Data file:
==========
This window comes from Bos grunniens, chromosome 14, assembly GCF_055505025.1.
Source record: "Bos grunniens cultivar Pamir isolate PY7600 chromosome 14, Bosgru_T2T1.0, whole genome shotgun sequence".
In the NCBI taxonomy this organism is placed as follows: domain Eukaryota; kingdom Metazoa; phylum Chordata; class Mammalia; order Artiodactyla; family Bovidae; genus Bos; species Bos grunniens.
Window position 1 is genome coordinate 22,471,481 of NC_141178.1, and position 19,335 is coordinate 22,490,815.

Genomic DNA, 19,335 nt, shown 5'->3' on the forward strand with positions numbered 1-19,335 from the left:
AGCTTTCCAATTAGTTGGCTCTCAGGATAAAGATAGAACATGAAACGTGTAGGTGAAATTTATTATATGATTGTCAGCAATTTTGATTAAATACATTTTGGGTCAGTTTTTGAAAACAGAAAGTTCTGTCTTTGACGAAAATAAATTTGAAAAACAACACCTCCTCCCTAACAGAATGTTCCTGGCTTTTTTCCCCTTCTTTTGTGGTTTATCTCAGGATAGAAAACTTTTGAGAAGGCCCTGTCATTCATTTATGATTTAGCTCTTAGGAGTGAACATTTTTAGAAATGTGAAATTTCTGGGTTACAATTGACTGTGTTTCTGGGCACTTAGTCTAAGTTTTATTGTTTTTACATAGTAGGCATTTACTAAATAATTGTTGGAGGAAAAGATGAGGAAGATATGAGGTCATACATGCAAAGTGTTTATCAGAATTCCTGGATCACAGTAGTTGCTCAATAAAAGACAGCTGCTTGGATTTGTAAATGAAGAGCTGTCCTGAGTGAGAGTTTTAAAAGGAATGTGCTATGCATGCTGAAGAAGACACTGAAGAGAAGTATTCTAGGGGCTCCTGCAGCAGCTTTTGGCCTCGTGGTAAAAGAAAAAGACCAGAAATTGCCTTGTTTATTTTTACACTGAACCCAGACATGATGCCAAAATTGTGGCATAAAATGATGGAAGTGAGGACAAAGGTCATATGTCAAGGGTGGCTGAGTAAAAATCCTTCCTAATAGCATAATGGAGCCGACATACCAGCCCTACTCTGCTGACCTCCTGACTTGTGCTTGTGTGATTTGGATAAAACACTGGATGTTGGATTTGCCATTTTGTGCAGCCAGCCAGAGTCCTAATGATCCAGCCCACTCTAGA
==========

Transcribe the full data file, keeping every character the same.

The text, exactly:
This window comes from Bos grunniens, chromosome 14, assembly GCF_055505025.1.
Source record: "Bos grunniens cultivar Pamir isolate PY7600 chromosome 14, Bosgru_T2T1.0, whole genome shotgun sequence".
In the NCBI taxonomy this organism is placed as follows: domain Eukaryota; kingdom Metazoa; phylum Chordata; class Mammalia; order Artiodactyla; family Bovidae; genus Bos; species Bos grunniens.
Window position 1 is genome coordinate 22,471,481 of NC_141178.1, and position 19,335 is coordinate 22,490,815.

Genomic DNA, 19,335 nt, shown 5'->3' on the forward strand with positions numbered 1-19,335 from the left:
AGCTTTCCAATTAGTTGGCTCTCAGGATAAAGATAGAACATGAAACGTGTAGGTGAAATTTATTATATGATTGTCAGCAATTTTGATTAAATACATTTTGGGTCAGTTTTTGAAAACAGAAAGTTCTGTCTTTGACGAAAATAAATTTGAAAAACAACACCTCCTCCCTAACAGAATGTTCCTGGCTTTTTTCCCCTTCTTTTGTGGTTTATCTCAGGATAGAAAACTTTTGAGAAGGCCCTGTCATTCATTTATGATTTAGCTCTTAGGAGTGAACATTTTTAGAAATGTGAAATTTCTGGGTTACAATTGACTGTGTTTCTGGGCACTTAGTCTAAGTTTTATTGTTTTTACATAGTAGGCATTTACTAAATAATTGTTGGAGGAAAAGATGAGGAAGATATGAGGTCATACATGCAAAGTGTTTATCAGAATTCCTGGATCACAGTAGTTGCTCAATAAAAGACAGCTGCTTGGATTTGTAAATGAAGAGCTGTCCTGAGTGAGAGTTTTAAAAGGAATGTGCTATGCATGCTGAAGAAGACACTGAAGAGAAGTATTCTAGGGGCTCCTGCAGCAGCTTTTGGCCTCGTGGTAAAAGAAAAAGACCAGAAATTGCCTTGTTTATTTTTACACTGAACCCAGACATGATGCCAAAATTGTGGCATAAAATGATGGAAGTGAGGACAAAGGTCATATGTCAAGGGTGGCTGAGTAAAAATCCTTCCTAATAGCATAATGGAGCCGACATACCAGCCCTACTCTGCTGACCTCCTGACTTGTGCTTGTGTGATTTGGATAAAACACTGGATGTTGGATTTGCCATTTTGTGCAGCCAGCCAGAGTCCTAATGATCCAGCCCACTCTAGA